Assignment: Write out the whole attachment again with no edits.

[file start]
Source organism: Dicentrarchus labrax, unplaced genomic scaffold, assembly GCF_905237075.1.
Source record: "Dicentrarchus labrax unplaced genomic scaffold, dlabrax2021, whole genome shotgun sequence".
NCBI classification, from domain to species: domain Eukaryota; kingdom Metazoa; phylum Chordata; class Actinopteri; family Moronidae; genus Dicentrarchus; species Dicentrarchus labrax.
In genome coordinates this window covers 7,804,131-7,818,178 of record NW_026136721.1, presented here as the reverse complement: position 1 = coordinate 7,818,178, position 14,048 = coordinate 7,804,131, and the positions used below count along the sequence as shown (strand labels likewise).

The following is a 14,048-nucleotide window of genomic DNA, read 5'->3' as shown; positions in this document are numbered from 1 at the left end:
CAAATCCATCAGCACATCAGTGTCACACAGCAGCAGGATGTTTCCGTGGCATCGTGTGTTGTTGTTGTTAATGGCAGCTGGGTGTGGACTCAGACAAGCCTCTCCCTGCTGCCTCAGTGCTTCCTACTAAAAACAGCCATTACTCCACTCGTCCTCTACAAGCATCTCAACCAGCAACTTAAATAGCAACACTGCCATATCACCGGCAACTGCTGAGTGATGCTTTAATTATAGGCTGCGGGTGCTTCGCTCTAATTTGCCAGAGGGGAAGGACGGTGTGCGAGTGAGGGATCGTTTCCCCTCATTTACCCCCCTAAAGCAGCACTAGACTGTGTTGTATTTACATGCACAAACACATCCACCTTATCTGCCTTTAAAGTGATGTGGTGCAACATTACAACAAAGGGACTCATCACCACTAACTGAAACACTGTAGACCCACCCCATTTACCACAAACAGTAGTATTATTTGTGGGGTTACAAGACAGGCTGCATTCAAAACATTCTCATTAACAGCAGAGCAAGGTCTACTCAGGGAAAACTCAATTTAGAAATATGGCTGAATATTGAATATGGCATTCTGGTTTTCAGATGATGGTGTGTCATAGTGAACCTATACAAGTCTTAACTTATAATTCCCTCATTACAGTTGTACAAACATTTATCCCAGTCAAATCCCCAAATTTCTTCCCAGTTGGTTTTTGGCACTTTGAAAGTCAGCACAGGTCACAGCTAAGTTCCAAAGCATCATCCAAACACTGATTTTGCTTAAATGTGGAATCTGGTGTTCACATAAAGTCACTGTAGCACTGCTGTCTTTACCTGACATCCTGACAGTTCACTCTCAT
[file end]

Source organism: Dicentrarchus labrax, unplaced genomic scaffold, assembly GCF_905237075.1.
Source record: "Dicentrarchus labrax unplaced genomic scaffold, dlabrax2021, whole genome shotgun sequence".
NCBI classification, from domain to species: domain Eukaryota; kingdom Metazoa; phylum Chordata; class Actinopteri; family Moronidae; genus Dicentrarchus; species Dicentrarchus labrax.
In genome coordinates this window covers 7,804,131-7,818,178 of record NW_026136721.1, presented here as the reverse complement: position 1 = coordinate 7,818,178, position 14,048 = coordinate 7,804,131, and the positions used below count along the sequence as shown (strand labels likewise).

The following is a 14,048-nucleotide window of genomic DNA, read 5'->3' as shown; positions in this document are numbered from 1 at the left end:
CAAATCCATCAGCACATCAGTGTCACACAGCAGCAGGATGTTTCCGTGGCATCGTGTGTTGTTGTTGTTAATGGCAGCTGGGTGTGGACTCAGACAAGCCTCTCCCTGCTGCCTCAGTGCTTCCTACTAAAAACAGCCATTACTCCACTCGTCCTCTACAAGCATCTCAACCAGCAACTTAAATAGCAACACTGCCATATCACCGGCAACTGCTGAGTGATGCTTTAATTATAGGCTGCGGGTGCTTCGCTCTAATTTGCCAGAGGGGAAGGACGGTGTGCGAGTGAGGGATCGTTTCCCCTCATTTACCCCCCTAAAGCAGCACTAGACTGTGTTGTATTTACATGCACAAACACATCCACCTTATCTGCCTTTAAAGTGATGTGGTGCAACATTACAACAAAGGGACTCATCACCACTAACTGAAACACTGTAGACCCACCCCATTTACCACAAACAGTAGTATTATTTGTGGGGTTACAAGACAGGCTGCATTCAAAACATTCTCATTAACAGCAGAGCAAGGTCTACTCAGGGAAAACTCAATTTAGAAATATGGCTGAATATTGAATATGGCATTCTGGTTTTCAGATGATGGTGTGTCATAGTGAACCTATACAAGTCTTAACTTATAATTCCCTCATTACAGTTGTACAAACATTTATCCCAGTCAAATCCCCAAATTTCTTCCCAGTTGGTTTTTGGCACTTTGAAAGTCAGCACAGGTCACAGCTAAGTTCCAAAGCATCATCCAAACACTGATTTTGCTTAAATGTGGAATCTGGTGTTCACATAAAGTCACTGTAGCACTGCTGTCTTTACCTGACATCCTGACAGTTCACTCTCAT